Variables and Mutability

As mentioned in Chapter 2, by default variables are immutable. This is one of many nudges Rust gives you to write your code in a way that takes advantage of the safety and easy concurrency that Rust offers. However, you still have the option to make your variables mutable. Let’s explore how and why Rust encourages you to favor immutability and why sometimes you might want to opt out.

When a variable is immutable, once a value is bound to a name, you can’t change that value. To illustrate this, let’s generate a new project called variables in your projects directory by using cargo new variables.

Then, in your new variables directory, open src/main.rs and replace its code with the following code that won’t compile just yet:

Filename: src/main.rs

fn main() {
    let x = 5;
    println!("The value of x is: {}", x);
    x = 6;
    println!("The value of x is: {}", x);
}

Save and run the program using cargo run. You should receive an error message, as shown in this output:

error[E0384]: cannot assign twice to immutable variable `x`
 --> src/main.rs:4:5
  |
2 |     let x = 5;
  |         - first assignment to `x`
3 |     println!("The value of x is: {}", x);
4 |     x = 6;
  |     ^^^^^ cannot assign twice to immutable variable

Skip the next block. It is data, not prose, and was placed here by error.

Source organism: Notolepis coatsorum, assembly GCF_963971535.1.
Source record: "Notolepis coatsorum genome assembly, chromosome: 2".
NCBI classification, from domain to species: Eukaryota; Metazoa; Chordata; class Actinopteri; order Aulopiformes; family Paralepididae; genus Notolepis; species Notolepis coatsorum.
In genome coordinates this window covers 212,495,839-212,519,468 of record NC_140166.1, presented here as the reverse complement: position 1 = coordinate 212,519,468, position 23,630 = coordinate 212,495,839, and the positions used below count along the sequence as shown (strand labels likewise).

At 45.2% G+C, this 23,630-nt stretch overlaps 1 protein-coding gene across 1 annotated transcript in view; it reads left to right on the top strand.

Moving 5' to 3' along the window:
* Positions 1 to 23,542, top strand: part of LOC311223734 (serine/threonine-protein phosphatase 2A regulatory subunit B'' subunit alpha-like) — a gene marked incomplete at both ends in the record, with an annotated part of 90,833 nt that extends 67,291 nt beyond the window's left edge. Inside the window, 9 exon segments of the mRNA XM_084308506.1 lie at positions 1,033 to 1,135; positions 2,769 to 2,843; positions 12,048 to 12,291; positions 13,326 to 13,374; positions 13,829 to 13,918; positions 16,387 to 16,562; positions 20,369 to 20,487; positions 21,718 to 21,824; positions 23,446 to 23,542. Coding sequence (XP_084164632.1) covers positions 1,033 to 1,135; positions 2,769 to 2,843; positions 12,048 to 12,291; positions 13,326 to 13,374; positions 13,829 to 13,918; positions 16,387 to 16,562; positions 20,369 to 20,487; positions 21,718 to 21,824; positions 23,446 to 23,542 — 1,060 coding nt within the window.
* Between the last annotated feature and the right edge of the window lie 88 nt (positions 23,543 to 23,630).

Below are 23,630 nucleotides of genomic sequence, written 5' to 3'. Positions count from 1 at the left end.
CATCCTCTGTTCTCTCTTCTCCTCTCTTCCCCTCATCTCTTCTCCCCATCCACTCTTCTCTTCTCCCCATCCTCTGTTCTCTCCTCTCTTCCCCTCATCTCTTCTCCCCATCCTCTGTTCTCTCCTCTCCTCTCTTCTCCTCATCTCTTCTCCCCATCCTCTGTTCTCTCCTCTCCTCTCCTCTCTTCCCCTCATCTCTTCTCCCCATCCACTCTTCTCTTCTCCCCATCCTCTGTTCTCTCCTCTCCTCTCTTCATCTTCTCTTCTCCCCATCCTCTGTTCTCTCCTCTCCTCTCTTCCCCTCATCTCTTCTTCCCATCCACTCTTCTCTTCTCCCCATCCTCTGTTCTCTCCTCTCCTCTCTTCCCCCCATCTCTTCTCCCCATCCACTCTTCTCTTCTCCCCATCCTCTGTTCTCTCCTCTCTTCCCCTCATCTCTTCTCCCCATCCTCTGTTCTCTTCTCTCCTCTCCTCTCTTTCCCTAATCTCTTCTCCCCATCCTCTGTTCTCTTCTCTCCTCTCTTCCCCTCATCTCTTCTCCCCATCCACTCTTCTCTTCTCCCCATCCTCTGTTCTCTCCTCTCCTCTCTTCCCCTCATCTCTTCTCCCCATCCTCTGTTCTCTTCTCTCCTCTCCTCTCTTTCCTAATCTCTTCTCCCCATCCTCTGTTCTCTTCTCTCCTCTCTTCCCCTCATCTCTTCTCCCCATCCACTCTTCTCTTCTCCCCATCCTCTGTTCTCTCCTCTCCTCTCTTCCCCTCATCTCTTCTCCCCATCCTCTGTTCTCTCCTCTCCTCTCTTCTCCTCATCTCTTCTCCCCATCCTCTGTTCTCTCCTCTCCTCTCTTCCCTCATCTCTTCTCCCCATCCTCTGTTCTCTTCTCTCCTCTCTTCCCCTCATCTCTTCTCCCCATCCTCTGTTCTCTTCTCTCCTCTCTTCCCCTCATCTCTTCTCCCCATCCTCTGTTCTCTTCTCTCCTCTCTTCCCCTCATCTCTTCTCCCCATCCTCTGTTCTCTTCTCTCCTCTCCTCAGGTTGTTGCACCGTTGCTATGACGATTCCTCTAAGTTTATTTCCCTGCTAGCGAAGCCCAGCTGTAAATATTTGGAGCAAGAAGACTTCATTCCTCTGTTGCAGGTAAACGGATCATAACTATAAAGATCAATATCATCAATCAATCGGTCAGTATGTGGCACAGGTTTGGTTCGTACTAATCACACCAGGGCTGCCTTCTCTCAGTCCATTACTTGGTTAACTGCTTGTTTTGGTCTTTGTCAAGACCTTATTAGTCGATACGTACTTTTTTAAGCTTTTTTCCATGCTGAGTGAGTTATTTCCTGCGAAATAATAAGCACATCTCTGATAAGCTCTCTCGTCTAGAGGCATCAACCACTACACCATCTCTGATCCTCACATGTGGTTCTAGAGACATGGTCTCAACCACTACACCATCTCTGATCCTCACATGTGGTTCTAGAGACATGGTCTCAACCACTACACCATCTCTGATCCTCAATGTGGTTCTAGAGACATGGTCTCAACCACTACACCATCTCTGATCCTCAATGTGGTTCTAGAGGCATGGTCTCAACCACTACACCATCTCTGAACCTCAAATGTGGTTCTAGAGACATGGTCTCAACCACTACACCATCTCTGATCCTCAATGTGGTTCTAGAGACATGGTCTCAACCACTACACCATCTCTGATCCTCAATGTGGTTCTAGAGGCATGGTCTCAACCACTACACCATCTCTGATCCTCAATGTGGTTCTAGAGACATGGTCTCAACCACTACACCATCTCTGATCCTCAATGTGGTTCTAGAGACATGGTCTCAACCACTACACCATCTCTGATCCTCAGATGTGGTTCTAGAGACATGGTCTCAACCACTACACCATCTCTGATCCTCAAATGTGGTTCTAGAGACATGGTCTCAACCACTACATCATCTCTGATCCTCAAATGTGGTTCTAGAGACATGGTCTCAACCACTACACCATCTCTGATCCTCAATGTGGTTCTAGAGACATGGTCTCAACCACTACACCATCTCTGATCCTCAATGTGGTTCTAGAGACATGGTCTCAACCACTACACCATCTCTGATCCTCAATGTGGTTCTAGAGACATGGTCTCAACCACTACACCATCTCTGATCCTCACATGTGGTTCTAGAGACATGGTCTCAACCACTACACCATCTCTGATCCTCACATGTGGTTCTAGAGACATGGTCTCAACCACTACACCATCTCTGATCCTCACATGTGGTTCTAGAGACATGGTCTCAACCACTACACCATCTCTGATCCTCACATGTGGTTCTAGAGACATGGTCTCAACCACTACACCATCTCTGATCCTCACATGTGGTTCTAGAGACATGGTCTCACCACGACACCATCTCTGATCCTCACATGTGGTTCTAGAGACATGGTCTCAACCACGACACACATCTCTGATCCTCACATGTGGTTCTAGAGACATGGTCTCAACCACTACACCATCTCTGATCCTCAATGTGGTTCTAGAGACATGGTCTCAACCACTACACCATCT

This example shows how the compiler helps you find errors in your programs. Even though compiler errors can be frustrating, they only mean your program isn’t safely doing what you want it to do yet; they do not mean that you’re not a good programmer! Experienced Rustaceans still get compiler errors.

The error indicates that the cause of the error is that you cannot assign twice to immutable variable x, because you tried to assign a second value to the immutable x variable.

It’s important that we get compile-time errors when we attempt to change a value that we previously designated as immutable because this very situation can lead to bugs. If one part of our code operates on the assumption that a value will never change and another part of our code changes that value, it’s possible that the first part of the code won’t do what it was designed to do. The cause of this kind of bug can be difficult to track down after the fact, especially when the second piece of code changes the value only sometimes.

In Rust, the compiler guarantees that when you state that a value won’t change, it really won’t change. That means that when you’re reading and writing code, you don’t have to keep track of how and where a value might change. Your code is thus easier to reason through.

But mutability can be very useful. Variables are immutable only by default; as you did in Chapter 2, you can make them mutable by adding mut in front of the variable name. In addition to allowing this value to change, mut conveys intent to future readers of the code by indicating that other parts of the code will be changing this variable value.

For example, let’s change src/main.rs to the following:

Filename: src/main.rs